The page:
Staying home? Good. Me too. My plans for making art in 2020 are having to change.
Lynne Roebuck (Handwritten) 
Bamburgh Castle silhouette stands over the beach, viewed from the dunes to the North

Bamburgh, Northumberland:
‘Toward the Castle’

Bamburgh Castle is instantly recognizable once seen, rising above the wonderful dunes and beach on the Northumbrian coast of the UK.

I had the good fortune to secure another week's painting holiday with all my new outdoor painting kit and this painting was one of the first I made while there. The castle silhouette sits darkly over the sun washed beach. It often is silhouetted when seen from the North against the sunlit sky. The light catches on the white top of the remainder of a windmill, built within the castle's grounds – the light often seems to. I always love the way the castle hugs the contour of its mound, almost appearing to tumble toward the beach from this angle.

The view from the North is the most iconic in my view. No wonder so many photographers and artists have photographed and painted it. I set up my plein-air easel just in the dunes, sitting slightly elevated above the beach. Though the weather was not the warmest, I'd found an idyllic sunny spot, with a sun washed beach stretching out in front of me – an epic classical landscape if ever there was.

  • Image size: 25.4cm x 30.5cm (10" x 12")
  • Medium: oil
  • Ground: canvas panel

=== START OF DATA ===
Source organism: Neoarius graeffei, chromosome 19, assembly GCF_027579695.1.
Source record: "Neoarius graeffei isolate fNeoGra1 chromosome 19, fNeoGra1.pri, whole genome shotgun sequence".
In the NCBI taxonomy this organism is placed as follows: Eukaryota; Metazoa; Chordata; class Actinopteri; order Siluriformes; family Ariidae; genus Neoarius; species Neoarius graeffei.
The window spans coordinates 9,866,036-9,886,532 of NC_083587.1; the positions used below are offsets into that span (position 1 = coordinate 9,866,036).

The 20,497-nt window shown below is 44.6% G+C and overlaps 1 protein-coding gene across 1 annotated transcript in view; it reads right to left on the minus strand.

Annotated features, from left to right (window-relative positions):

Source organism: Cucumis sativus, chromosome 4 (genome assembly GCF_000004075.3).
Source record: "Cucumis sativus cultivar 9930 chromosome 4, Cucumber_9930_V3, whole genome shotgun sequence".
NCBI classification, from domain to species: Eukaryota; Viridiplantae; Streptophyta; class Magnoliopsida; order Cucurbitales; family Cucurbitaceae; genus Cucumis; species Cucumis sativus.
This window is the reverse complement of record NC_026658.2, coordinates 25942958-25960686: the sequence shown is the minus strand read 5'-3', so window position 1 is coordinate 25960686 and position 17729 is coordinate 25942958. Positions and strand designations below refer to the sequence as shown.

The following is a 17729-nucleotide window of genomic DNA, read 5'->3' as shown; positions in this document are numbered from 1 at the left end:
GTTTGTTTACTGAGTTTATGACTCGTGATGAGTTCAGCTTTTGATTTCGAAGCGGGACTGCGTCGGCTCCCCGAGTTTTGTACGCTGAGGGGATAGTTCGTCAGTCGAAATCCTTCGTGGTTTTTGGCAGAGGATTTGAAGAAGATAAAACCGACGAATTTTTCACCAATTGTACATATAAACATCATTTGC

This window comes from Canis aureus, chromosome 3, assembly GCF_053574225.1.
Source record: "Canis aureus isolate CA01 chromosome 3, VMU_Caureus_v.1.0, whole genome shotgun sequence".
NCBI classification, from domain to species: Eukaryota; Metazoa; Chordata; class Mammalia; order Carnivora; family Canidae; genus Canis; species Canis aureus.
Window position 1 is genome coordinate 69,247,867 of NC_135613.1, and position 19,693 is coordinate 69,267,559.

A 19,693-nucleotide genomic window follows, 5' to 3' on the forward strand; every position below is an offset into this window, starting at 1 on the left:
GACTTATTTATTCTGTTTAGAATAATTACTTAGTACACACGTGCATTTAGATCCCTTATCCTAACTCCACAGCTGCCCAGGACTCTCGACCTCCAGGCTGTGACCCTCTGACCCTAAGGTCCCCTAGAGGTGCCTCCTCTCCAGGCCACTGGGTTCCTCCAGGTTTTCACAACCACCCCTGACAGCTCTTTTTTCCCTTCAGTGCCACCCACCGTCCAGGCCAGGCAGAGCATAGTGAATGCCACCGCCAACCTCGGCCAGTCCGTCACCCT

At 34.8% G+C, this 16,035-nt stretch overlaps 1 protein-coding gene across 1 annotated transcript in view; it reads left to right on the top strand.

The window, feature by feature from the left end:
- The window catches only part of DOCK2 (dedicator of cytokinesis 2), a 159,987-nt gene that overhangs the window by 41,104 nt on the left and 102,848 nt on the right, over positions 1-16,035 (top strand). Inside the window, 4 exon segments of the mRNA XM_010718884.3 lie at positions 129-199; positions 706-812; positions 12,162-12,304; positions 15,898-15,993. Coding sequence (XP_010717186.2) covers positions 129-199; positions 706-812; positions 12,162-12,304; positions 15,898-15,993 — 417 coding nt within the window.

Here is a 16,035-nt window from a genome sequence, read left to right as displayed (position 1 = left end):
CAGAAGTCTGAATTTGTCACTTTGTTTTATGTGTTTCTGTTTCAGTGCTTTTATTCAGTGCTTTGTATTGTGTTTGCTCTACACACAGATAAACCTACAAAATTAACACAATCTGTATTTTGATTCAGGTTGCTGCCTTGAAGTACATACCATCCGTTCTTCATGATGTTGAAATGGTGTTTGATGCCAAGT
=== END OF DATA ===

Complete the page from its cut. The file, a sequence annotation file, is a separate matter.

This modest oil painting painted while sitting in the dunes has been painted using a classical approach, called Alla Prima. What that means is that the paint is applied thinly and without a lot of blending. Brushes loaded with oil paint are placed on the canvas and a simple stroke of paint is applied. It's also often called 'direct painting'. If the mark is not right, then another is placed over the top, though the aim is to get it right first time of course.

The sky was worked quickly, which is the point of working Alla Prima. The light on the day was changing all the time and often in dramatic ways. There were clouds blowing across the scene which in one instant threw swathes of the landscape into darkness. Then in another instant the whole scene would light up again. I was so tempted with every change to change the painting! This would not have been a good idea because the painting would have been overworked all too quickly so I had to hold to my original intention when I set up to paint. Painting outside is such a challenge. I'm still learning.

I've published this painting as it arrived home. It needs a little 'tickle' after which I'll update this page, include some more photos of it and make it available to buy.

More Whitby art

What is Plein Air Painting

Staying home? Good. Me too. My plans for making art in 2020 are having to change.